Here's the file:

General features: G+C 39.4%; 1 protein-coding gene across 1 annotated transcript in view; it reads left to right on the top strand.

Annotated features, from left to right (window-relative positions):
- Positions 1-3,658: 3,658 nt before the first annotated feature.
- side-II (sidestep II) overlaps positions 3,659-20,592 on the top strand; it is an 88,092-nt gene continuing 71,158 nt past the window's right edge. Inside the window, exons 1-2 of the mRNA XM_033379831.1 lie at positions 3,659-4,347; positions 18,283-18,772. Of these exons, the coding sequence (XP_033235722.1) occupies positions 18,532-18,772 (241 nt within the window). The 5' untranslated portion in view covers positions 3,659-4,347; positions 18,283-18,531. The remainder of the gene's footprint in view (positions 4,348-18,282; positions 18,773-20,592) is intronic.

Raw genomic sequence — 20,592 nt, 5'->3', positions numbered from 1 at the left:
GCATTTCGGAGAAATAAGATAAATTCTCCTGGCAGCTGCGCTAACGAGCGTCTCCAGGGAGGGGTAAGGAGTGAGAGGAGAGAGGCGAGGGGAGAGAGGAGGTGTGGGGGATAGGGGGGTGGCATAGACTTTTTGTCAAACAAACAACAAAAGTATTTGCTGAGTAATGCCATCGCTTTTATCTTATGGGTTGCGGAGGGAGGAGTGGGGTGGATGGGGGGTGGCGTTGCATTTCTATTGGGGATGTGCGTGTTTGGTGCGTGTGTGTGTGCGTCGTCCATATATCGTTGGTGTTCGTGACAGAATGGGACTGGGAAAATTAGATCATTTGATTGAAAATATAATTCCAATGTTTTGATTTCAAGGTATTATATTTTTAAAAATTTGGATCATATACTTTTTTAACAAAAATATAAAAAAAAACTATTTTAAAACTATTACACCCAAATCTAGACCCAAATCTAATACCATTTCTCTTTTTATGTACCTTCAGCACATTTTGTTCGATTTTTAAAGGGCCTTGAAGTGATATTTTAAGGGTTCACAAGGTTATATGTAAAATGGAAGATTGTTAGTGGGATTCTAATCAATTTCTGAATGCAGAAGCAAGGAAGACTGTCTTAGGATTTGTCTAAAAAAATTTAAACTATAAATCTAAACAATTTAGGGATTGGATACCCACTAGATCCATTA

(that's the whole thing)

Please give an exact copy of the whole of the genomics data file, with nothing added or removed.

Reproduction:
General features: G+C 39.4%; 1 protein-coding gene across 1 annotated transcript in view; it reads left to right on the top strand.

Annotated features, from left to right (window-relative positions):
- Positions 1-3,658: 3,658 nt before the first annotated feature.
- side-II (sidestep II) overlaps positions 3,659-20,592 on the top strand; it is an 88,092-nt gene continuing 71,158 nt past the window's right edge. Inside the window, exons 1-2 of the mRNA XM_033379831.1 lie at positions 3,659-4,347; positions 18,283-18,772. Of these exons, the coding sequence (XP_033235722.1) occupies positions 18,532-18,772 (241 nt within the window). The 5' untranslated portion in view covers positions 3,659-4,347; positions 18,283-18,531. The remainder of the gene's footprint in view (positions 4,348-18,282; positions 18,773-20,592) is intronic.

Raw genomic sequence — 20,592 nt, 5'->3', positions numbered from 1 at the left:
GCATTTCGGAGAAATAAGATAAATTCTCCTGGCAGCTGCGCTAACGAGCGTCTCCAGGGAGGGGTAAGGAGTGAGAGGAGAGAGGCGAGGGGAGAGAGGAGGTGTGGGGGATAGGGGGGTGGCATAGACTTTTTGTCAAACAAACAACAAAAGTATTTGCTGAGTAATGCCATCGCTTTTATCTTATGGGTTGCGGAGGGAGGAGTGGGGTGGATGGGGGGTGGCGTTGCATTTCTATTGGGGATGTGCGTGTTTGGTGCGTGTGTGTGTGCGTCGTCCATATATCGTTGGTGTTCGTGACAGAATGGGACTGGGAAAATTAGATCATTTGATTGAAAATATAATTCCAATGTTTTGATTTCAAGGTATTATATTTTTAAAAATTTGGATCATATACTTTTTTAACAAAAATATAAAAAAAAACTATTTTAAAACTATTACACCCAAATCTAGACCCAAATCTAATACCATTTCTCTTTTTATGTACCTTCAGCACATTTTGTTCGATTTTTAAAGGGCCTTGAAGTGATATTTTAAGGGTTCACAAGGTTATATGTAAAATGGAAGATTGTTAGTGGGATTCTAATCAATTTCTGAATGCAGAAGCAAGGAAGACTGTCTTAGGATTTGTCTAAAAAAATTTAAACTATAAATCTAAACAATTTAGGGATTGGATACCCACTAGATCCATTA